Some couples find that putting on a condom interrupts sex, although others incorporate condom application as part of their foreplay. Some men and women find the physical barrier of a condom dulls sensation. Advantages of dulled sensation can include prolonged erection and delayed ejaculation; disadvantages might include a loss of some sexual excitement.[15] Advocates of condom use also cite their advantages of being inexpensive, easy to use, and having few side effects.[15][56]


In 2012 proponents gathered 372,000 voter signatures through a citizens' initiative in Los Angeles County to put Measure B on the 2012 ballot. As a result, Measure B, a law requiring the use of condoms in the production of pornographic films, was passed.[57] This requirement has received much criticism and is said by some to be counter-productive, merely forcing companies that make pornographic films to relocate to other places without this requirement.[58] Producers claim that condom use depresses sales.[59]


Condoms are often used in sex education programs, because they have the capability to reduce the chances of pregnancy and the spread of some sexually transmitted diseases when used correctly. A recent American Psychological Association (APA) press release supported the inclusion of information about condoms in sex education, saying "comprehensive sexuality education programs ... discuss the appropriate use of condoms", and "promote condom use for those who are sexually active."[60]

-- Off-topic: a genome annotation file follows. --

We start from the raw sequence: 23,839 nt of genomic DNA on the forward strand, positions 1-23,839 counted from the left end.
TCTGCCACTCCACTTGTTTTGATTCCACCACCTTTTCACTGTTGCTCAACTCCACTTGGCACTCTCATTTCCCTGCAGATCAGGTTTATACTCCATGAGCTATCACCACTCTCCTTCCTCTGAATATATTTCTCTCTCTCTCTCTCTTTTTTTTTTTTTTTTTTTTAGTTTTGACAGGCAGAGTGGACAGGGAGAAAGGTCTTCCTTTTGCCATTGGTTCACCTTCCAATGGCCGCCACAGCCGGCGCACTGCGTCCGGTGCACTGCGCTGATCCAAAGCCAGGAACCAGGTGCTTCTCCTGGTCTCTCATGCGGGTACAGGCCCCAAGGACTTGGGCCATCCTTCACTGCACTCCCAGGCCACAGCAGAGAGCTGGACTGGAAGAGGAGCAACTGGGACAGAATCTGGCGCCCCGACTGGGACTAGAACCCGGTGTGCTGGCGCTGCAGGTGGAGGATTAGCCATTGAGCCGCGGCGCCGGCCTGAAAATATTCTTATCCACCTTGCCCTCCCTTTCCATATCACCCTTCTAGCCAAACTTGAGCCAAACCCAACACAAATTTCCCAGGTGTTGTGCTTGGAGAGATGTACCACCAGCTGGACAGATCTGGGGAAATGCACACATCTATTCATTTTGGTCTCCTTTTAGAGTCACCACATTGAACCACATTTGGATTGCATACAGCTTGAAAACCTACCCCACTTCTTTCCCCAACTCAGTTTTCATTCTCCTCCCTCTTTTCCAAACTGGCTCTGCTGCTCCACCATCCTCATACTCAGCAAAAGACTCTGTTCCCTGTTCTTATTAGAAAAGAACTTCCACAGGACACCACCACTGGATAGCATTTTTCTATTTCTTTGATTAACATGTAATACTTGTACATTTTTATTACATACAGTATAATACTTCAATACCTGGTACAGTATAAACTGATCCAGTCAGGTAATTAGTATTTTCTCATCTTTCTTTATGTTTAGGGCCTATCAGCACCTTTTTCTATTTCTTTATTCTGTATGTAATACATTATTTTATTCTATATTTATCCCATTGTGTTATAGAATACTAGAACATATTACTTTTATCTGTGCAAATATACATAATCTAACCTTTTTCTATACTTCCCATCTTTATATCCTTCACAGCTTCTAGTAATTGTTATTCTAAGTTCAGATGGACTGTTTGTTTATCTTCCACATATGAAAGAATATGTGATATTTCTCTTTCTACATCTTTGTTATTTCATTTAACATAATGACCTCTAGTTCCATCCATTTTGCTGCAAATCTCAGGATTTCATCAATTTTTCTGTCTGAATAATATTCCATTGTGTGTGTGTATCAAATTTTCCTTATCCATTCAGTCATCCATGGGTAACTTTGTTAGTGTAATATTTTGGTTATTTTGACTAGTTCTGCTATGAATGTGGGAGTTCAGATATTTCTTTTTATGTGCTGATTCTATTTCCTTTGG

In the United States, teaching about condoms in public schools is opposed by some religious organizations.[61] Planned Parenthood, which advocates family planning and sex education, argues that no studies have shown abstinence-only programs to result in delayed intercourse, and cites surveys showing that 76% of American parents want their children to receive comprehensive sexuality education including condom use.[62]


Common procedures in infertility treatment such as semen analysis and intrauterine insemination (IUI) require collection of semen samples. These are most commonly obtained through masturbation, but an alternative to masturbation is use of a special collection condom to collect semen during sexual intercourse.


For fertility treatments, a collection condom may be used to collect semen during sexual intercourse where the semen is provided by the woman's partner. Private sperm donors may also use a collection condom to obtain samples through masturbation or by sexual intercourse with a partner and will transfer the ejaculate from the collection condom to a specially designed container. The sperm is transported in such containers, in the case of a donor, to a recipient woman to be used for insemination, and in the case of a woman's partner, to a fertility clinic for processing and use. However, transportation may reduce the fecundity of the sperm. Collection condoms may also be used where semen is produced at a sperm bank or fertility clinic.[citation needed]


Condom therapy is sometimes prescribed to infertile couples when the female has high levels of antisperm antibodies. The theory is that preventing exposure to her partner's semen will lower her level of antisperm antibodies, and thus increase her chances of pregnancy when condom therapy is discontinued. However, condom therapy has not been shown to increase subsequent pregnancy rates.[66][67][68] 041b061a72